The so-called “Great American Novel” has more than once told the story of an outsider trying to break into an East Coast elite circle, attracted to the private clubs and vacation homes that only money can buy. Most have been written by men—think F Scott Fitzgerald, Bret Easton Ellis and Whit Stillman—but Donna Tartt also weighed in on outsiders and East Coast elitism in The Secret History. Now Susie Yang aims to insert the immigrant experience into this tradition with her debut novel, White Ivy.
Asa’s husband has just been transferred, so the couple moves into his parents’ rental house, next door to her in-laws. When they move, Asa must quit her job, but “it’s not really the kind of job that’s worth holding on to” anyway.
David Tung lives in an affluent New Jersey town and attends a Saturday Chinese school in New York’s Chinatown. More immediately, he can’t have a girlfriend, say his parents, until he gets into an Ivy League college.
A novel based on anthropologist and author Nigel Barley’s writing career might well be called The Man Who Collected Colorful European Characters from the History of Southeast Asia.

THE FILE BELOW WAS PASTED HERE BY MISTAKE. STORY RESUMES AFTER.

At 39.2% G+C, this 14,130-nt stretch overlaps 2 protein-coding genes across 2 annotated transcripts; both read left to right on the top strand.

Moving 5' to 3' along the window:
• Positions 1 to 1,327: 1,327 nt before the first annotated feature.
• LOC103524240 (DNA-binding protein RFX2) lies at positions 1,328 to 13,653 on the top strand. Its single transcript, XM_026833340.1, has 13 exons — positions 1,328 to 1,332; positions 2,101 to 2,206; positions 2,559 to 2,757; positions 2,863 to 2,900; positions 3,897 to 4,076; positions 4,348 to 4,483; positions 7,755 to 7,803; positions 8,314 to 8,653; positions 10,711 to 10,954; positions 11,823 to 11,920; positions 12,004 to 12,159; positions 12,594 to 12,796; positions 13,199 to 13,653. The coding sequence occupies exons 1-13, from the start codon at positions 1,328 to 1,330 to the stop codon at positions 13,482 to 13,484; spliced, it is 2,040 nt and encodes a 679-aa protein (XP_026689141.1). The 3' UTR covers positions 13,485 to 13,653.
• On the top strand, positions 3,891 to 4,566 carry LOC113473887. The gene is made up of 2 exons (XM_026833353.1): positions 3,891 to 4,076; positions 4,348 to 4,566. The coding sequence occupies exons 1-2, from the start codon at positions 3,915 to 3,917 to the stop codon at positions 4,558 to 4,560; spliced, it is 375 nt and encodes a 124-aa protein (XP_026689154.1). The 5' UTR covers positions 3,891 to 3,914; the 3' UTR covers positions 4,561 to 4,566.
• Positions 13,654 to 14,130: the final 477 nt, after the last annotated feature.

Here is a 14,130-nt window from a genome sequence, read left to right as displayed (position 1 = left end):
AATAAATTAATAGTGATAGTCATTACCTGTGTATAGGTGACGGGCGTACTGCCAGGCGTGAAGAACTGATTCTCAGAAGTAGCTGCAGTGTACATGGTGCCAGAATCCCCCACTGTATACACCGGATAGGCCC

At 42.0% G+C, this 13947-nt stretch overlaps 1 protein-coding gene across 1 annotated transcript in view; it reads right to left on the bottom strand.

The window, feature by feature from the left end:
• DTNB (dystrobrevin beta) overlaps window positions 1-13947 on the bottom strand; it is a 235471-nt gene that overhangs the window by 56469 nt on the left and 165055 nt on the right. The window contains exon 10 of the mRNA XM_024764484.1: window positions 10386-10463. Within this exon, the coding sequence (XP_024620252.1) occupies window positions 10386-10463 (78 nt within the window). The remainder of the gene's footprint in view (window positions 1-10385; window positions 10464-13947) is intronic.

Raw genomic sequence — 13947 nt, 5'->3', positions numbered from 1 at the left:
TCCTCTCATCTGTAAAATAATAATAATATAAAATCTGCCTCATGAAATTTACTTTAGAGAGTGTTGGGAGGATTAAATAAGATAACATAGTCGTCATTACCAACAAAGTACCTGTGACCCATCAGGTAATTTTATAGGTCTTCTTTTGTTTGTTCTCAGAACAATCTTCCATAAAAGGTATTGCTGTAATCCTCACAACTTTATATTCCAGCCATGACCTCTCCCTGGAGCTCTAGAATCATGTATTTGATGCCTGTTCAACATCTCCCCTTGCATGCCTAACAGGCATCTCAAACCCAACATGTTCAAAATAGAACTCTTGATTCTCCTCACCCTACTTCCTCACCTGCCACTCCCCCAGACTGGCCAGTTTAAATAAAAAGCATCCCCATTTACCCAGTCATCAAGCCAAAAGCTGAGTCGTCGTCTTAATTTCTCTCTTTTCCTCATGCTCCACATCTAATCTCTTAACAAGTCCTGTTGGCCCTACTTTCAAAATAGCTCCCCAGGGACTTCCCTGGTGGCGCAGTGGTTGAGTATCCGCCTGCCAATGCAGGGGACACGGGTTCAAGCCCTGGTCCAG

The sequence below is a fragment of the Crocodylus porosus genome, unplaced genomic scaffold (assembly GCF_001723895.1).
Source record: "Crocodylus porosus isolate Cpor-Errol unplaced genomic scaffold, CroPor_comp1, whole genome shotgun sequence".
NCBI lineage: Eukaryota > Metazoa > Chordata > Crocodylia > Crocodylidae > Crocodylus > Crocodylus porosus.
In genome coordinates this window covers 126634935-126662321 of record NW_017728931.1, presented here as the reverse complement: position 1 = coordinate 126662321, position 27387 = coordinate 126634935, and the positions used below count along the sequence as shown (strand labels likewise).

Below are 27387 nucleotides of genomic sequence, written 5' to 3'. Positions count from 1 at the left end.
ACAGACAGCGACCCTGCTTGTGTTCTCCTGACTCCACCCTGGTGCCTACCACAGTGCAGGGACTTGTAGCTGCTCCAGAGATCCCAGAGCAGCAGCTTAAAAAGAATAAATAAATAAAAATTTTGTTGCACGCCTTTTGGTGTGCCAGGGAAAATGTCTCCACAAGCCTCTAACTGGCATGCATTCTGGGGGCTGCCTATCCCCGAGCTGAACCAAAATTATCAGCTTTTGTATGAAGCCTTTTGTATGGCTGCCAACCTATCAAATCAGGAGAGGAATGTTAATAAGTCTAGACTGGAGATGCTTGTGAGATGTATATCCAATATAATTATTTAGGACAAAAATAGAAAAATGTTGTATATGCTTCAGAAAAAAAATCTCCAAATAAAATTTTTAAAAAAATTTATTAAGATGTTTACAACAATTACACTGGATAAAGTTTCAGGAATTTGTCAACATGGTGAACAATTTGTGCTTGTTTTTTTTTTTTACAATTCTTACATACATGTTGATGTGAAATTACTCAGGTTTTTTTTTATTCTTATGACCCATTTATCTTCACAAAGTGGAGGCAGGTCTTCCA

If you don’t like creepy crawlies, have no fear: Miss Benson’s Beetle is a comic quest to find oneself rather than the eponymous insect.
With the exception of Singapore and Malaysia, where English is relatively widely used, and with the further exception of so-called “expat fiction” featuring foreign protagonists, Southeast Asia seemingly generates fewer novels in English—whether in translation or written directly in the language—than other regions of South and East Asia. This situation has ameliorated somewhat in recent years, a period that has coincided with the rise of a regional Southeast Asian culture and media market. Southeast Asian publishers are increasing sourcing and marketing books regionally.
Danilo Cruz, the protagonist of Danton Remoto’s Riverrun, is a young Filipino man raised near an American army base. From the get-go, something about Danilo is different, and everyone in his village can make it out. Even as a young boy, going to watch television at a friend’s house, the mother responds by slamming the door in his face. His reaction is violent.